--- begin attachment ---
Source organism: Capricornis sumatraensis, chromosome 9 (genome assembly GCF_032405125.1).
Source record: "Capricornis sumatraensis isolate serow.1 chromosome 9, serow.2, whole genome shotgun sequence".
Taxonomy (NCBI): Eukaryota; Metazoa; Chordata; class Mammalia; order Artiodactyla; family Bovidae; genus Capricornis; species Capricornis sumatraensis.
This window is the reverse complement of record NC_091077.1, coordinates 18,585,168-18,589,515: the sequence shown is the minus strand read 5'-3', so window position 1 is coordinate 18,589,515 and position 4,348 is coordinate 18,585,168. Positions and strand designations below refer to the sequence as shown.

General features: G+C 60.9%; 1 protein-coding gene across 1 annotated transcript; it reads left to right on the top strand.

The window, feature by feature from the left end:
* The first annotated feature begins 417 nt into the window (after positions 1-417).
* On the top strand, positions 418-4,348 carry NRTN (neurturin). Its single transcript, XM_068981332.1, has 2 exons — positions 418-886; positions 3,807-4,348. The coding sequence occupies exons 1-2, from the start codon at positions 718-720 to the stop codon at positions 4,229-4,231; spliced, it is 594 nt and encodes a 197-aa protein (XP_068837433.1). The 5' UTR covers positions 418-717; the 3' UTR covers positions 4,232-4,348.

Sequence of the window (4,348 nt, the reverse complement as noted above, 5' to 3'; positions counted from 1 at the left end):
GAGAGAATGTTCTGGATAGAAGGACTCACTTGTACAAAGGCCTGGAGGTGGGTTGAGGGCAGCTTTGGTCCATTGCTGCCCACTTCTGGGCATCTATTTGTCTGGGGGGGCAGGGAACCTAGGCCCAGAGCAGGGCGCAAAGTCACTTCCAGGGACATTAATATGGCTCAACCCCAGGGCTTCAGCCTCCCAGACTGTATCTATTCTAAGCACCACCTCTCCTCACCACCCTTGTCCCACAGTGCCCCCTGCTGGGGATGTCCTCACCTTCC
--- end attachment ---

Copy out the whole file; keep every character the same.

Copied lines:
Source organism: Capricornis sumatraensis, chromosome 9 (genome assembly GCF_032405125.1).
Source record: "Capricornis sumatraensis isolate serow.1 chromosome 9, serow.2, whole genome shotgun sequence".
Taxonomy (NCBI): Eukaryota; Metazoa; Chordata; class Mammalia; order Artiodactyla; family Bovidae; genus Capricornis; species Capricornis sumatraensis.
This window is the reverse complement of record NC_091077.1, coordinates 18,585,168-18,589,515: the sequence shown is the minus strand read 5'-3', so window position 1 is coordinate 18,589,515 and position 4,348 is coordinate 18,585,168. Positions and strand designations below refer to the sequence as shown.

General features: G+C 60.9%; 1 protein-coding gene across 1 annotated transcript; it reads left to right on the top strand.

The window, feature by feature from the left end:
* The first annotated feature begins 417 nt into the window (after positions 1-417).
* On the top strand, positions 418-4,348 carry NRTN (neurturin). Its single transcript, XM_068981332.1, has 2 exons — positions 418-886; positions 3,807-4,348. The coding sequence occupies exons 1-2, from the start codon at positions 718-720 to the stop codon at positions 4,229-4,231; spliced, it is 594 nt and encodes a 197-aa protein (XP_068837433.1). The 5' UTR covers positions 418-717; the 3' UTR covers positions 4,232-4,348.

Sequence of the window (4,348 nt, the reverse complement as noted above, 5' to 3'; positions counted from 1 at the left end):
GAGAGAATGTTCTGGATAGAAGGACTCACTTGTACAAAGGCCTGGAGGTGGGTTGAGGGCAGCTTTGGTCCATTGCTGCCCACTTCTGGGCATCTATTTGTCTGGGGGGGCAGGGAACCTAGGCCCAGAGCAGGGCGCAAAGTCACTTCCAGGGACATTAATATGGCTCAACCCCAGGGCTTCAGCCTCCCAGACTGTATCTATTCTAAGCACCACCTCTCCTCACCACCCTTGTCCCACAGTGCCCCCTGCTGGGGATGTCCTCACCTTCC